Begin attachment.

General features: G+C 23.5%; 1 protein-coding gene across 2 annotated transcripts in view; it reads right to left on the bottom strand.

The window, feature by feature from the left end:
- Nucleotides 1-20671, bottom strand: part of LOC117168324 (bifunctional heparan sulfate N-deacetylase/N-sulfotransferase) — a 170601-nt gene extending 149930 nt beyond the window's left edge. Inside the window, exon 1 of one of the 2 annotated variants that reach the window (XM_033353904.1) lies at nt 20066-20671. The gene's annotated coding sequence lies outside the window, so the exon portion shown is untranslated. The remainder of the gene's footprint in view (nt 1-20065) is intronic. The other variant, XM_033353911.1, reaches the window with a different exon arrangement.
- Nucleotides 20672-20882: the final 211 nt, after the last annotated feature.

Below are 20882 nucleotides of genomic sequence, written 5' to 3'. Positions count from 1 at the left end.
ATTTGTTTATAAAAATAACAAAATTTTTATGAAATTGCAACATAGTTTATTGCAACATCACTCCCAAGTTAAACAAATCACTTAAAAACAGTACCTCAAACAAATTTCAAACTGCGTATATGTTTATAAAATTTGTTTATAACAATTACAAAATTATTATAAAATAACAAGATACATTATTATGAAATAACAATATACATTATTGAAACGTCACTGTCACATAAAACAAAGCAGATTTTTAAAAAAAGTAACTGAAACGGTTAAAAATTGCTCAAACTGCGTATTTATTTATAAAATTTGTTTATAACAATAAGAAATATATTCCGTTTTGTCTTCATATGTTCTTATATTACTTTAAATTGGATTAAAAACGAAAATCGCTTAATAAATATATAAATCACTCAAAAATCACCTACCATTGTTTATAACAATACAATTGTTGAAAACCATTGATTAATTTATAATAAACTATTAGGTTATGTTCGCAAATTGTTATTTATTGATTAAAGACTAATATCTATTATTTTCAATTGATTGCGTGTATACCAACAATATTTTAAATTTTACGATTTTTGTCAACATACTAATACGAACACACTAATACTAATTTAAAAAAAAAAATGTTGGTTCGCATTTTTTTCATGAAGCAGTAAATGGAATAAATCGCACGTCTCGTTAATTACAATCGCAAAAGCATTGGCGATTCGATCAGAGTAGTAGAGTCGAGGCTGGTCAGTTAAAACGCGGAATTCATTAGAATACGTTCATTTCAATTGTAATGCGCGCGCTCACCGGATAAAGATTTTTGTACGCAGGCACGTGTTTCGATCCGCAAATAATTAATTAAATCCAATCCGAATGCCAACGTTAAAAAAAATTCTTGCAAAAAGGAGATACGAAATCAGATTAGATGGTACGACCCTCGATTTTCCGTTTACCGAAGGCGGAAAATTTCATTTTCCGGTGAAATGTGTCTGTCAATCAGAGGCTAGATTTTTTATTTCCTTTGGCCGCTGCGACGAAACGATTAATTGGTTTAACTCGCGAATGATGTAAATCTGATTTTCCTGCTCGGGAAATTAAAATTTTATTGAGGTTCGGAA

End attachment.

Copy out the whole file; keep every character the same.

General features: G+C 23.5%; 1 protein-coding gene across 2 annotated transcripts in view; it reads right to left on the bottom strand.

The window, feature by feature from the left end:
- Nucleotides 1-20671, bottom strand: part of LOC117168324 (bifunctional heparan sulfate N-deacetylase/N-sulfotransferase) — a 170601-nt gene extending 149930 nt beyond the window's left edge. Inside the window, exon 1 of one of the 2 annotated variants that reach the window (XM_033353904.1) lies at nt 20066-20671. The gene's annotated coding sequence lies outside the window, so the exon portion shown is untranslated. The remainder of the gene's footprint in view (nt 1-20065) is intronic. The other variant, XM_033353911.1, reaches the window with a different exon arrangement.
- Nucleotides 20672-20882: the final 211 nt, after the last annotated feature.

Below are 20882 nucleotides of genomic sequence, written 5' to 3'. Positions count from 1 at the left end.
ATTTGTTTATAAAAATAACAAAATTTTTATGAAATTGCAACATAGTTTATTGCAACATCACTCCCAAGTTAAACAAATCACTTAAAAACAGTACCTCAAACAAATTTCAAACTGCGTATATGTTTATAAAATTTGTTTATAACAATTACAAAATTATTATAAAATAACAAGATACATTATTATGAAATAACAATATACATTATTGAAACGTCACTGTCACATAAAACAAAGCAGATTTTTAAAAAAAGTAACTGAAACGGTTAAAAATTGCTCAAACTGCGTATTTATTTATAAAATTTGTTTATAACAATAAGAAATATATTCCGTTTTGTCTTCATATGTTCTTATATTACTTTAAATTGGATTAAAAACGAAAATCGCTTAATAAATATATAAATCACTCAAAAATCACCTACCATTGTTTATAACAATACAATTGTTGAAAACCATTGATTAATTTATAATAAACTATTAGGTTATGTTCGCAAATTGTTATTTATTGATTAAAGACTAATATCTATTATTTTCAATTGATTGCGTGTATACCAACAATATTTTAAATTTTACGATTTTTGTCAACATACTAATACGAACACACTAATACTAATTTAAAAAAAAAAATGTTGGTTCGCATTTTTTTCATGAAGCAGTAAATGGAATAAATCGCACGTCTCGTTAATTACAATCGCAAAAGCATTGGCGATTCGATCAGAGTAGTAGAGTCGAGGCTGGTCAGTTAAAACGCGGAATTCATTAGAATACGTTCATTTCAATTGTAATGCGCGCGCTCACCGGATAAAGATTTTTGTACGCAGGCACGTGTTTCGATCCGCAAATAATTAATTAAATCCAATCCGAATGCCAACGTTAAAAAAAATTCTTGCAAAAAGGAGATACGAAATCAGATTAGATGGTACGACCCTCGATTTTCCGTTTACCGAAGGCGGAAAATTTCATTTTCCGGTGAAATGTGTCTGTCAATCAGAGGCTAGATTTTTTATTTCCTTTGGCCGCTGCGACGAAACGATTAATTGGTTTAACTCGCGAATGATGTAAATCTGATTTTCCTGCTCGGGAAATTAAAATTTTATTGAGGTTCGGAA